A mother’s grief — without time limits
FIVE YEARS ago, I found my 17-year-old son dead in his bed, and apparently five years is too long to be manifesting the symptoms of sadness: sleeplessness, the sudden and inexplicable onset of overwhelming memories and tears, the occasional entire day spent lying in bed. My time was up two weeks after we found him, according to the proposed fifth edition of the Diagnostic and Statistical Manual of Mental Disorders. If the new edition is approved, my symptoms will be diagnosed as a major depressive disorder.
I don’t go to a psychiatrist. I don’t take anti-depressant drugs. I don’t judge anyone who does. But I bristle at the idea of a group of psychiatrists giving me an arbitrary cutoff date for how long I am allowed to grieve.
My mother died six months before my son, my favorite aunt four months after him, my favorite uncle and the family dog a year later, along with my fictional television son on “The Sopranos.’’ Does that appalling list net me a few extra weeks grace from the people who want me to be a regular customer of Big Pharma? (OK, maybe the fictional son is a stretch.)
I wrote a book about my son Jesse, a memoir celebrating his life and mourning his death that was published yesterday. Most people ask me whether it was “cathartic’’ to write the book, a tremor of hope fluttering under their hesitant words. Catharsis means “the purging of emotions.’’ But Jesse hasn’t been disappeared from my life, Soviet-style. His memory is with me always, and sometimes it makes me cry because I miss him so much, because it hurts to see his friends becoming fine men when he didn’t get the chance, because I want to hold him with a longing that is visceral, even after he’s five years gone.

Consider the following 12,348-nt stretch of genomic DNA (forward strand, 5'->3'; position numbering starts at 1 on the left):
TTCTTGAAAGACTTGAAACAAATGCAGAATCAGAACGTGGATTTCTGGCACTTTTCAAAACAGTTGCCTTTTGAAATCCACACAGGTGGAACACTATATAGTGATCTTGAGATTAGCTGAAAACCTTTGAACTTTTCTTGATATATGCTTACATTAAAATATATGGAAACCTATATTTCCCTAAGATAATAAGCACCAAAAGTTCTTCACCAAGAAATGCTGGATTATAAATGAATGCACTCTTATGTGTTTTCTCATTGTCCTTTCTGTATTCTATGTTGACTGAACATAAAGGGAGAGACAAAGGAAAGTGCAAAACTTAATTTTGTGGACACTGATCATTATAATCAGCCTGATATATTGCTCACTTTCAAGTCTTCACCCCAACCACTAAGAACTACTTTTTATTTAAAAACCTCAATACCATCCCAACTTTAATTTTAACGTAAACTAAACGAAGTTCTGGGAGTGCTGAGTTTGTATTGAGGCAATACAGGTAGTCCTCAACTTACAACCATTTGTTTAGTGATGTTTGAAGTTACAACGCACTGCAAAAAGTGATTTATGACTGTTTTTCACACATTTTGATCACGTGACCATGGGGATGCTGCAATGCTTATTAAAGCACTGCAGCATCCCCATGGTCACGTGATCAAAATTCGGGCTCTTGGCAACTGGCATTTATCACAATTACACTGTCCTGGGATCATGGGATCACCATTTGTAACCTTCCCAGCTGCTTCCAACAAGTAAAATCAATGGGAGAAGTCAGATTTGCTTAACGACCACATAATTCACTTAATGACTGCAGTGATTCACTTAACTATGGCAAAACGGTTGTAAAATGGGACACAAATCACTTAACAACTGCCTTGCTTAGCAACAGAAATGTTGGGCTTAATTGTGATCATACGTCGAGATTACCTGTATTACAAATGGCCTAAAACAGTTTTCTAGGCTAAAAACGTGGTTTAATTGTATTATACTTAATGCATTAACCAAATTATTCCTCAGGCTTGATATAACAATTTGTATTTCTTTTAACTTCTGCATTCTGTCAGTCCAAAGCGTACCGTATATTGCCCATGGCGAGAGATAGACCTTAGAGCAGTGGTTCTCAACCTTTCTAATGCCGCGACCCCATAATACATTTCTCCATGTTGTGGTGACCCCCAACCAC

My mother grew up in the Abruzzo region of Italy, where the inhabitants of that old culture have experienced war, earthquakes, famine. They are not afraid to acknowledge death and the sadness that follows; a folk song about death is called “scura mai’’ — you have left me dark. They’re not afraid to represent the archetypical mother, Mary, with seven swords in her heart after the death of her Son. What are we afraid of here in the United States?
Since Jesse died, I have felt joy. I have even laughed until tears came to my eyes. I have written a book and essays, I have acted on television and in film, I have hosted huge family parties.
But, full disclosure: I have taken to my bed for the entire day sometimes, on Jesse’s birthday, and on the January date I found him dead. Because what makes more sense to me, the actual person who has suffered a loss, are the words C.S. Lewis’s character speaks in the film “Shadowlands’’: “The pain now is part of the happiness then. That’s the deal.’’
And if the shrinks think that’s a major depressive disorder, they’re the crazy ones, not me.
Marianne Leone’s acting roles have included Joanne Moltisanti on ”The Sopranos.” She is also the author of “Knowing Jesse.’’